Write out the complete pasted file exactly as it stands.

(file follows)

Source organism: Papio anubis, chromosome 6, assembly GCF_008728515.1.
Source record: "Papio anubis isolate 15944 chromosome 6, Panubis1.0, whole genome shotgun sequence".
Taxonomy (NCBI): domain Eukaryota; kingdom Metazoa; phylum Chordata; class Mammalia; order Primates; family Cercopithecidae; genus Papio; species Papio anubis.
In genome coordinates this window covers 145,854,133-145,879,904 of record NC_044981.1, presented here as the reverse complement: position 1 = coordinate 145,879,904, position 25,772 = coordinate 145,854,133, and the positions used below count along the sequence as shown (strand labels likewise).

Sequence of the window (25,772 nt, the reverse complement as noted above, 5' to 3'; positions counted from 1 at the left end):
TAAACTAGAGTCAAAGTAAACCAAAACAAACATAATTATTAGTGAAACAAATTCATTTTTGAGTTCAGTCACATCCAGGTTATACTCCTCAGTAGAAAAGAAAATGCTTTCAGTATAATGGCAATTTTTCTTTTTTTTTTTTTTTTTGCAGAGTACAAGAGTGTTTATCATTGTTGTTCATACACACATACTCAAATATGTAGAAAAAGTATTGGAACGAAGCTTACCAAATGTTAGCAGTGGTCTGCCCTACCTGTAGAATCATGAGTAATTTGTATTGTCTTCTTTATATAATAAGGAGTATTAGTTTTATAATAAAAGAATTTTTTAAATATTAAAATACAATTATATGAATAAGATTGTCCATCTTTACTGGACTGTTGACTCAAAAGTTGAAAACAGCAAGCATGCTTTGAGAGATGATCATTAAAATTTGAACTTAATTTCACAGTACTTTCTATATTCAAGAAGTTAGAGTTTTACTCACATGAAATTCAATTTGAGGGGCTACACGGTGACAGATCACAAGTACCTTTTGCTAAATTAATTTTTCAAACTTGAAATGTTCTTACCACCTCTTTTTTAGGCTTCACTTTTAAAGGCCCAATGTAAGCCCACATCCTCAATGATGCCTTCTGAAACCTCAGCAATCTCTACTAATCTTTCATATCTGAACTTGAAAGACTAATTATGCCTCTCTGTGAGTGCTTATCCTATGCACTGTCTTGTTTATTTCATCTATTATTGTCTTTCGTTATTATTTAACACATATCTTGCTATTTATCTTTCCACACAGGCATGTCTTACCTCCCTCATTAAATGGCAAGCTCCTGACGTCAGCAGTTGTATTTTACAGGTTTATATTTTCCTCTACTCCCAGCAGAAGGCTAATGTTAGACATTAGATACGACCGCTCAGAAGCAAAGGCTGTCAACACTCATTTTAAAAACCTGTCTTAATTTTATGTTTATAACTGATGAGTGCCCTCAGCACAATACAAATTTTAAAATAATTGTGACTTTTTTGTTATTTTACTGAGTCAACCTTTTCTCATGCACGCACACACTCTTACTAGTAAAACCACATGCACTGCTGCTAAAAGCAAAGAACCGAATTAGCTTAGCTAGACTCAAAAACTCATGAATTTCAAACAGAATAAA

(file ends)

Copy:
Source organism: Papio anubis, chromosome 6, assembly GCF_008728515.1.
Source record: "Papio anubis isolate 15944 chromosome 6, Panubis1.0, whole genome shotgun sequence".
Taxonomy (NCBI): domain Eukaryota; kingdom Metazoa; phylum Chordata; class Mammalia; order Primates; family Cercopithecidae; genus Papio; species Papio anubis.
In genome coordinates this window covers 145,854,133-145,879,904 of record NC_044981.1, presented here as the reverse complement: position 1 = coordinate 145,879,904, position 25,772 = coordinate 145,854,133, and the positions used below count along the sequence as shown (strand labels likewise).

Sequence of the window (25,772 nt, the reverse complement as noted above, 5' to 3'; positions counted from 1 at the left end):
TAAACTAGAGTCAAAGTAAACCAAAACAAACATAATTATTAGTGAAACAAATTCATTTTTGAGTTCAGTCACATCCAGGTTATACTCCTCAGTAGAAAAGAAAATGCTTTCAGTATAATGGCAATTTTTCTTTTTTTTTTTTTTTTTGCAGAGTACAAGAGTGTTTATCATTGTTGTTCATACACACATACTCAAATATGTAGAAAAAGTATTGGAACGAAGCTTACCAAATGTTAGCAGTGGTCTGCCCTACCTGTAGAATCATGAGTAATTTGTATTGTCTTCTTTATATAATAAGGAGTATTAGTTTTATAATAAAAGAATTTTTTAAATATTAAAATACAATTATATGAATAAGATTGTCCATCTTTACTGGACTGTTGACTCAAAAGTTGAAAACAGCAAGCATGCTTTGAGAGATGATCATTAAAATTTGAACTTAATTTCACAGTACTTTCTATATTCAAGAAGTTAGAGTTTTACTCACATGAAATTCAATTTGAGGGGCTACACGGTGACAGATCACAAGTACCTTTTGCTAAATTAATTTTTCAAACTTGAAATGTTCTTACCACCTCTTTTTTAGGCTTCACTTTTAAAGGCCCAATGTAAGCCCACATCCTCAATGATGCCTTCTGAAACCTCAGCAATCTCTACTAATCTTTCATATCTGAACTTGAAAGACTAATTATGCCTCTCTGTGAGTGCTTATCCTATGCACTGTCTTGTTTATTTCATCTATTATTGTCTTTCGTTATTATTTAACACATATCTTGCTATTTATCTTTCCACACAGGCATGTCTTACCTCCCTCATTAAATGGCAAGCTCCTGACGTCAGCAGTTGTATTTTACAGGTTTATATTTTCCTCTACTCCCAGCAGAAGGCTAATGTTAGACATTAGATACGACCGCTCAGAAGCAAAGGCTGTCAACACTCATTTTAAAAACCTGTCTTAATTTTATGTTTATAACTGATGAGTGCCCTCAGCACAATACAAATTTTAAAATAATTGTGACTTTTTTGTTATTTTACTGAGTCAACCTTTTCTCATGCACGCACACACTCTTACTAGTAAAACCACATGCACTGCTGCTAAAAGCAAAGAACCGAATTAGCTTAGCTAGACTCAAAAACTCATGAATTTCAAACAGAATAAA